Monday, March 24, 2014

Birthdays and the Passing of Time

Do you remember anything from being four years old? I vaguely remember my fourth birthday party. It’s one of my earliest memories. My party was held at an ice cream parlor in town. The theme was Beauty and the Beast. My amazingly artistic dad drew a poster board castle so the preschool-aged attendees could play “Pin the Beast on the Castle”. We had that poster board for years. I also remember that two of my best friends at the time argued over who got to sit next to me...luckily, I have two sides.


This past weekend, I celebrated my birthday with my husband in a new city I’ve come to love. We marked the day with bacon grease buttered popcorn and Wes Anderson, rather than ice cream and Disney. It was a perfect day.

Lunch in Harvard Square. I forgot my camera, so Aaron took a few with his phone!
Popcorn at JM Curley's. We'll definitely be going back! 
In the weeks leading up to my birthday, I thought about growing older (okay, I’m not that old!) and how so many people don’t want to tell you how old they are. I’ve always thought it was so fun to know people’s ages, and perhaps it’s a leftover from my childhood, but I have a hard time accepting the social constraints that don’t allow you to ask a person’s age. I believe we should celebrate how old we are, and I intend to continue believing that. Because at four years old, a circumstance occurred that was far more important than table seating arrangements. My beautiful mother, at 32 years old, was diagnosed with breast cancer. With a 4 year old and a 2 year old, she underwent surgery, radiation and chemotherapy, not to mention exhaustion, nausea, and caring for the needs of two small children who could not really comprehend what was going on. 32 years old is way too young to have breast cancer, and the doctors treated it aggressively. On top of that, during that crazy year, I turned five and my courageous mother started homeschooling me.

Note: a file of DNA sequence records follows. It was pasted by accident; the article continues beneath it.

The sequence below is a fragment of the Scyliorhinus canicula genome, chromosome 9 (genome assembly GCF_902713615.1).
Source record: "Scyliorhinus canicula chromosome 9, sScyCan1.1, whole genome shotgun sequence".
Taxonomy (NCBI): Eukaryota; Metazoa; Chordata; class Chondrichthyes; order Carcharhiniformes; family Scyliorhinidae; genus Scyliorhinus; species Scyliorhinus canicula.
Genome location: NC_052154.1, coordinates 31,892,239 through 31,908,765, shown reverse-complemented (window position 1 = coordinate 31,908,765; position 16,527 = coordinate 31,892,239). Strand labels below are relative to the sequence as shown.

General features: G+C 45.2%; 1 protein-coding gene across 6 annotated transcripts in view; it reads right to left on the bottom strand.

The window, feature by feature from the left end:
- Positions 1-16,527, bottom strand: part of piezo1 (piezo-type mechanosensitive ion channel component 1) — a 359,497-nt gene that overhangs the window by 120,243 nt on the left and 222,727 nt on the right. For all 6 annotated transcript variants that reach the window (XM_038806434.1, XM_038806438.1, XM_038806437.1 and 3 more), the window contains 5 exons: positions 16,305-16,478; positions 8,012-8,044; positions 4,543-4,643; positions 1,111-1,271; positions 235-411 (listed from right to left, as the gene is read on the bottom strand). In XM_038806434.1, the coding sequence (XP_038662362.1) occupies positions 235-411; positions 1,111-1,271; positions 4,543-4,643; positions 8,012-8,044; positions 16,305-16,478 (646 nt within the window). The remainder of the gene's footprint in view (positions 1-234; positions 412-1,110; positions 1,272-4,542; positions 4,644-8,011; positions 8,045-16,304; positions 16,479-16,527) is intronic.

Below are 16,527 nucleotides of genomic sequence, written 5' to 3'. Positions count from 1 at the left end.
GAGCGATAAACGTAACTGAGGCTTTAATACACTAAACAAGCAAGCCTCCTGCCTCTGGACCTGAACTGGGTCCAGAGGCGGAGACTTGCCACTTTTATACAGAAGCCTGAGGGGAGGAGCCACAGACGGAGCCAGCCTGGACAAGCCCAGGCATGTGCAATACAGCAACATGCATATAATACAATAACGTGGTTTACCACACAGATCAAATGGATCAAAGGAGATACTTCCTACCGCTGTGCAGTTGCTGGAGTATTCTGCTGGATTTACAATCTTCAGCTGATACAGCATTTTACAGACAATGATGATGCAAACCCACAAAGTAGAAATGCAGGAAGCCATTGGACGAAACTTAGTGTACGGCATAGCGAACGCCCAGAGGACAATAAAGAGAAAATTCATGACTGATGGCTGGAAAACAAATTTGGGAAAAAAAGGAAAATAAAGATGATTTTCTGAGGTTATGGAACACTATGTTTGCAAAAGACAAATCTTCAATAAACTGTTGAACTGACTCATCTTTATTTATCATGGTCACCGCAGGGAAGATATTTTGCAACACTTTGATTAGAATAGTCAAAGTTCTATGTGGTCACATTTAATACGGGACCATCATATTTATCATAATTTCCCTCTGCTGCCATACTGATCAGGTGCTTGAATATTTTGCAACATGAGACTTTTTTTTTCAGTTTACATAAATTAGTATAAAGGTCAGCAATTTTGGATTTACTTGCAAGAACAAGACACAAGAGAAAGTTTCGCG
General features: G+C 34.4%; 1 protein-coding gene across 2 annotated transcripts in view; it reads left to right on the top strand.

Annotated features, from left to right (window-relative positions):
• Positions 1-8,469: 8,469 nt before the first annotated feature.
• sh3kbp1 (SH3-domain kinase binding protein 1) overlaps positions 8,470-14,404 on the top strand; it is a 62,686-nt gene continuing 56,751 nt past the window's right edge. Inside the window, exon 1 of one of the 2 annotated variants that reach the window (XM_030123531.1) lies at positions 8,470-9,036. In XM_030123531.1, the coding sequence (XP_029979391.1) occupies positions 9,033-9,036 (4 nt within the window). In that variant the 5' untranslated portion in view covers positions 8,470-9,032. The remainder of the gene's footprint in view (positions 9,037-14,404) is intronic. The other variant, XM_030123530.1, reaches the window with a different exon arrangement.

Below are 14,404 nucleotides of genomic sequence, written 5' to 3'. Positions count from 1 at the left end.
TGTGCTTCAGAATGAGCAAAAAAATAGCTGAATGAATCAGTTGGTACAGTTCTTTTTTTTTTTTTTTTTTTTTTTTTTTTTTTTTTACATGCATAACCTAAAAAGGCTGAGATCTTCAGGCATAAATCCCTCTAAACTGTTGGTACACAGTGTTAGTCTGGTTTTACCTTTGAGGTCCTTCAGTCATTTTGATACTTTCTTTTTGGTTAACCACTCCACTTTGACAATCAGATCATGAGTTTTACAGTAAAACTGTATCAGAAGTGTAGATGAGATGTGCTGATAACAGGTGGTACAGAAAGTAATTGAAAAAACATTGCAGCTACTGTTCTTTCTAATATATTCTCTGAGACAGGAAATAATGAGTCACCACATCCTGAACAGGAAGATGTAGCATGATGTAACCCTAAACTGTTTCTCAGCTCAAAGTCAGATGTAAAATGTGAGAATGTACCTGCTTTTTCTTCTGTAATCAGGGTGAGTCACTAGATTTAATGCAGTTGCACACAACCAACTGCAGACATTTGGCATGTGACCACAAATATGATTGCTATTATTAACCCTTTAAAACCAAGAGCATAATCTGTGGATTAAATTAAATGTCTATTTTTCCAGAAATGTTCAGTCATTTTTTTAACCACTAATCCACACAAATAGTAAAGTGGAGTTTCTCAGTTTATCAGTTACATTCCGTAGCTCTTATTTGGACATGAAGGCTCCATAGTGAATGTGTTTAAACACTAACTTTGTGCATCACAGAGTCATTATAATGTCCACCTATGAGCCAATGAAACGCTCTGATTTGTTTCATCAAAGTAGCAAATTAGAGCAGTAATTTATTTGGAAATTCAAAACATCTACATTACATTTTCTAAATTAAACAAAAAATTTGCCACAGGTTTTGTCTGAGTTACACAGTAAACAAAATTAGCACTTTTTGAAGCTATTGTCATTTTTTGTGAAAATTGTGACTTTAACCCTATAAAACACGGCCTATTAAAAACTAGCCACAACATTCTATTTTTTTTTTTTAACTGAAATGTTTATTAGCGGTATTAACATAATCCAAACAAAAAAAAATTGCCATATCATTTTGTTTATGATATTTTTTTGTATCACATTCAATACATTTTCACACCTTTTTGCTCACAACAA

I don’t remember much of her treatment and surgeries. About all I remember is a lady from our church coming over and bringing my sister and I stuffed animals. My mom has been a survivor for twenty years now, and I am so proud of her. My life would be radically different if she was not here. She has given hope to many women who have been diagnosed with breast cancer, and shares her experience to help others going through similar experiences.

My mom learned something from her brush with death. She learned to appreciate every passing day of life. Most women her age wouldn’t own up to being in their early fifties. My mom states it proudly. You can ask her how old she is, and she will tell you, and she will be proud of it, rather than cringing away from the fact that she gets older every year, because all these years that she has had with us are years that were almost stolen from her. She celebrates every year she has.

Earlier this month, as I was reflecting on how fast my twenties are flying by, and struggling to imagine being 30, or 40, or 50, I realized that I should learn from my mom. Each birthday is a time of joy for her, rather than a time of dread. That’s the way I want to live my life.

Mom, you’ve taught me so much, and continue to teach me. I love you.

Me, my mom, and my sister.

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